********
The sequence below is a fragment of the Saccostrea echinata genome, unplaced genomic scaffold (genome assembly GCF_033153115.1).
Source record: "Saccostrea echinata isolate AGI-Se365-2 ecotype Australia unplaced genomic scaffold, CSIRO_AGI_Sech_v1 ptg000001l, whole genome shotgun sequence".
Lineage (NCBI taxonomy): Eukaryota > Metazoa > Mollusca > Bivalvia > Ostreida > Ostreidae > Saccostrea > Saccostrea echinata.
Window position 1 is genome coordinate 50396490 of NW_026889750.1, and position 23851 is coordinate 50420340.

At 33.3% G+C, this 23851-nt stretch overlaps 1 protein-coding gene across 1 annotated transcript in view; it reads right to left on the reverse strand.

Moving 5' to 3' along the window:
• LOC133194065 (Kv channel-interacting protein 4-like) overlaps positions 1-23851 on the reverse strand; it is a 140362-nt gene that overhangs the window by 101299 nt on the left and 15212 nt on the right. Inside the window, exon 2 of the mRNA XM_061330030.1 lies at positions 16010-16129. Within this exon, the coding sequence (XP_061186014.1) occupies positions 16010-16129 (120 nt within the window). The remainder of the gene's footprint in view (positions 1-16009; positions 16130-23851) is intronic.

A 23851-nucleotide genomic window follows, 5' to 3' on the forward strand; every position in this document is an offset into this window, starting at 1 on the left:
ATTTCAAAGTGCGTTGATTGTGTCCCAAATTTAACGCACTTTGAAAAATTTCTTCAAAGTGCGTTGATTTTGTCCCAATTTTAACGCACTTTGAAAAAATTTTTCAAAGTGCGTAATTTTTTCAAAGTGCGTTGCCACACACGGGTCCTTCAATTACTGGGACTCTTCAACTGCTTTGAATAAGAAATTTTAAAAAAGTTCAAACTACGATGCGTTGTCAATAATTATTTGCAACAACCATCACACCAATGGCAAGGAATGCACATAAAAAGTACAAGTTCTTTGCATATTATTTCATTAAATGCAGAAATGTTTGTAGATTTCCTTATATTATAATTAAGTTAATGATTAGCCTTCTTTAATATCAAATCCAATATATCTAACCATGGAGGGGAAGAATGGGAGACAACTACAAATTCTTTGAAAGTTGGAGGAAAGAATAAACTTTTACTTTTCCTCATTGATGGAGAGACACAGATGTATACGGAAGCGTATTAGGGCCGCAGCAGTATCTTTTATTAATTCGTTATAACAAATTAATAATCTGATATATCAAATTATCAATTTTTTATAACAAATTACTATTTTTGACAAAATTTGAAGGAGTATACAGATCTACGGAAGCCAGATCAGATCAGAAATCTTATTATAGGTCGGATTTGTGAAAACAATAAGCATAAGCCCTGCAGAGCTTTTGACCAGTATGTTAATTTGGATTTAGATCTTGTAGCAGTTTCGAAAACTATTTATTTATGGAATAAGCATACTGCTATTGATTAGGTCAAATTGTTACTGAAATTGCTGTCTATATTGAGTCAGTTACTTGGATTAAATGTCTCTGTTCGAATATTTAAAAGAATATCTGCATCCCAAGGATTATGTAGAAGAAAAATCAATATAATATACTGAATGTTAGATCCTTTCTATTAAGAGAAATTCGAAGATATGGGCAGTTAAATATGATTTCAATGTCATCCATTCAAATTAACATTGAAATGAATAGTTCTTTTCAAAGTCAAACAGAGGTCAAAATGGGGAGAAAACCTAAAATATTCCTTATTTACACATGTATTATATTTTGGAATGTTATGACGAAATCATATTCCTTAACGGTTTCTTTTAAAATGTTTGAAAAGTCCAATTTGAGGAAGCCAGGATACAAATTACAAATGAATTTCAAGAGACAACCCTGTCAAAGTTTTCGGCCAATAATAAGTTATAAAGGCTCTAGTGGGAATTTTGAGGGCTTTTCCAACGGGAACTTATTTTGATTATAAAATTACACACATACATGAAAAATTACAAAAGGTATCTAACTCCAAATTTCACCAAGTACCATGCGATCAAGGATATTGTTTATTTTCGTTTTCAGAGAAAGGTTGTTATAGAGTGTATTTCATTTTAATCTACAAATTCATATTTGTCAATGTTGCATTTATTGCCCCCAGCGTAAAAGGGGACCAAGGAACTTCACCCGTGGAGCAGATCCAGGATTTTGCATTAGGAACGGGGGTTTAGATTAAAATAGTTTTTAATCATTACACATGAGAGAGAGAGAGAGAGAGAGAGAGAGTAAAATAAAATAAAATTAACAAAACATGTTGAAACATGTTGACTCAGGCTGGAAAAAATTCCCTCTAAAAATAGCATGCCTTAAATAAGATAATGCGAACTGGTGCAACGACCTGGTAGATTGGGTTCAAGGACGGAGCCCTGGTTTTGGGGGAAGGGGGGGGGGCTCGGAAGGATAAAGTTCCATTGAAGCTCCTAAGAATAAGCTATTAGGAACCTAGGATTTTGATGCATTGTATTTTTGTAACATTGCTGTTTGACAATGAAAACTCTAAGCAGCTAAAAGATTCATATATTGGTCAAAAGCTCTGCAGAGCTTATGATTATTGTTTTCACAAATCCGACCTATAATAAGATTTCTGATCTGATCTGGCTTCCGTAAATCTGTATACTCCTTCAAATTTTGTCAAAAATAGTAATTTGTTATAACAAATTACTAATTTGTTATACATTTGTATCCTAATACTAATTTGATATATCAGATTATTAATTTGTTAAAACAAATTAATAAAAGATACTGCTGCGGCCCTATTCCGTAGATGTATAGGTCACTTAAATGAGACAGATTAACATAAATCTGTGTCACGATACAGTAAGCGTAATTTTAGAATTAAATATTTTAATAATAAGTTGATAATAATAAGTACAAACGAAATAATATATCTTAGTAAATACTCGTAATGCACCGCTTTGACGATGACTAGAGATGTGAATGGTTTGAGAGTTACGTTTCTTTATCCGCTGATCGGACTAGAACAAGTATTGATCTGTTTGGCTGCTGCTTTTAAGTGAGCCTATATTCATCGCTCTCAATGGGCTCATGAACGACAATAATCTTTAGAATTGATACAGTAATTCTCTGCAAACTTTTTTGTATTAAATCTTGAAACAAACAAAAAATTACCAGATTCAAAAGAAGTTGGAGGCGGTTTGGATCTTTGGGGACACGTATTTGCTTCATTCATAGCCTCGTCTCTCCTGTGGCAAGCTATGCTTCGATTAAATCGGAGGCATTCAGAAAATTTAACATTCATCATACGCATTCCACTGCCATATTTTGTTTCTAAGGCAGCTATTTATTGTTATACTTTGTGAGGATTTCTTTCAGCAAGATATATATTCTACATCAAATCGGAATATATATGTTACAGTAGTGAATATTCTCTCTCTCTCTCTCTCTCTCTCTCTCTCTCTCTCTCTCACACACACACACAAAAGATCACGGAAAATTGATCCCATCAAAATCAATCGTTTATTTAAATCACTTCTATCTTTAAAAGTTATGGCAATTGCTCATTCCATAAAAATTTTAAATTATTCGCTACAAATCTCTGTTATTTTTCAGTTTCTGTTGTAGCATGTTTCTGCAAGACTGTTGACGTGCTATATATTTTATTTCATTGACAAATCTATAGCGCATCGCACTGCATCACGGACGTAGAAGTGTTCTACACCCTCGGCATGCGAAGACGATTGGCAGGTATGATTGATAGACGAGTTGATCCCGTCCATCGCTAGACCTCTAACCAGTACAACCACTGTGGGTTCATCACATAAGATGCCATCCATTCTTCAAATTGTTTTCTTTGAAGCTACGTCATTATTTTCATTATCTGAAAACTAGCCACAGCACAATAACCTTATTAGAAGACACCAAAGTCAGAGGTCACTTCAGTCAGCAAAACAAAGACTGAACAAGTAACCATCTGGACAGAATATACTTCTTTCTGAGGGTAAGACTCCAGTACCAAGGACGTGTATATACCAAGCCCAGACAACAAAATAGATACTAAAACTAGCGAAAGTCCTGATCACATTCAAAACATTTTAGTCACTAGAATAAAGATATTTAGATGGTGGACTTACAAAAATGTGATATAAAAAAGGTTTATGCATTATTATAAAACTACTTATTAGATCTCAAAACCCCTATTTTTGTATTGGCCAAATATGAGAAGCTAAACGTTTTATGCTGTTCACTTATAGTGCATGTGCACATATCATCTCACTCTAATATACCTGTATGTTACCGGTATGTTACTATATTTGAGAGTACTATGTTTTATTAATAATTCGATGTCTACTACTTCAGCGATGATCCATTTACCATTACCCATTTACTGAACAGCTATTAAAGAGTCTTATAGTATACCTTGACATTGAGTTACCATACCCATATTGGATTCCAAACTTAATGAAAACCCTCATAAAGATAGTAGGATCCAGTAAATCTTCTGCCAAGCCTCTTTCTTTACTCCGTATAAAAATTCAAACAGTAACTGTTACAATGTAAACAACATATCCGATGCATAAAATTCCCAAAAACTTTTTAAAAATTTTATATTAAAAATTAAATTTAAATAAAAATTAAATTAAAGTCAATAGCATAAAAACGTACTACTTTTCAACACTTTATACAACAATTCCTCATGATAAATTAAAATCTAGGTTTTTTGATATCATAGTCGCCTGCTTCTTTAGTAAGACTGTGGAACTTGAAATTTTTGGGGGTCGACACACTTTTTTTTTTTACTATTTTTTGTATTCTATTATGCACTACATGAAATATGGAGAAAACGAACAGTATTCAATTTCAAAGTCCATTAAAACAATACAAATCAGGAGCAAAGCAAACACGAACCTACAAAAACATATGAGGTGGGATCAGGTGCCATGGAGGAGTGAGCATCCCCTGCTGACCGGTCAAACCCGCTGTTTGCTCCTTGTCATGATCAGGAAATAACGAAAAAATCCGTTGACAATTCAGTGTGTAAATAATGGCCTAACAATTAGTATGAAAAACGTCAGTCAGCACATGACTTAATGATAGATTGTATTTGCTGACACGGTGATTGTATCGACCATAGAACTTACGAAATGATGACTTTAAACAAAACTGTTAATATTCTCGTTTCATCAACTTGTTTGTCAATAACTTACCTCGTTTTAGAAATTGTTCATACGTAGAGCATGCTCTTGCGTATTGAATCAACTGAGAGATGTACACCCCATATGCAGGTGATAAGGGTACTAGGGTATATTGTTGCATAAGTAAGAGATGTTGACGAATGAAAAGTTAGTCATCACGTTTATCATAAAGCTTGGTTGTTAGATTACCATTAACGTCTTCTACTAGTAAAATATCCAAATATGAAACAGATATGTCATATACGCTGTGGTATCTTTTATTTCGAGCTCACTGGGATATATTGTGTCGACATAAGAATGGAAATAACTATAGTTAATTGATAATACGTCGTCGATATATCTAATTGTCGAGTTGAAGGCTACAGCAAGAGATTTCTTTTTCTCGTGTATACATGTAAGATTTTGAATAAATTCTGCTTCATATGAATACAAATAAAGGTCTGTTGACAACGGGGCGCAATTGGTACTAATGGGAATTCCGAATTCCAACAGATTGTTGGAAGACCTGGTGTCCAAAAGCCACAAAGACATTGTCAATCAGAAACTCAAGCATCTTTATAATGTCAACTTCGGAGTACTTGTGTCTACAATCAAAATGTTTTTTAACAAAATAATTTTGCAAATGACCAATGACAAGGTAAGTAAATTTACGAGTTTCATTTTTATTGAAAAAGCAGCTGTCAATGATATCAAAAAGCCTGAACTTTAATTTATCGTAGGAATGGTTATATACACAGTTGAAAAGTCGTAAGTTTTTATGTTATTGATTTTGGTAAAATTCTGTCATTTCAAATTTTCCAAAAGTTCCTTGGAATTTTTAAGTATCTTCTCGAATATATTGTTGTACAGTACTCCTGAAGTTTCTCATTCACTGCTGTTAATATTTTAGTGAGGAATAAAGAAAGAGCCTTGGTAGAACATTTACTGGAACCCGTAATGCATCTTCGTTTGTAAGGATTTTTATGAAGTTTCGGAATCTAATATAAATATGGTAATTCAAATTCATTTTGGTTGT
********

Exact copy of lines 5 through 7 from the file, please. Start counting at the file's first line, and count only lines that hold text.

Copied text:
At 33.3% G+C, this 23851-nt stretch overlaps 1 protein-coding gene across 1 annotated transcript in view; it reads right to left on the reverse strand.

Moving 5' to 3' along the window:
• LOC133194065 (Kv channel-interacting protein 4-like) overlaps positions 1-23851 on the reverse strand; it is a 140362-nt gene that overhangs the window by 101299 nt on the left and 15212 nt on the right. Inside the window, exon 2 of the mRNA XM_061330030.1 lies at positions 16010-16129. Within this exon, the coding sequence (XP_061186014.1) occupies positions 16010-16129 (120 nt within the window). The remainder of the gene's footprint in view (positions 1-16009; positions 16130-23851) is intronic.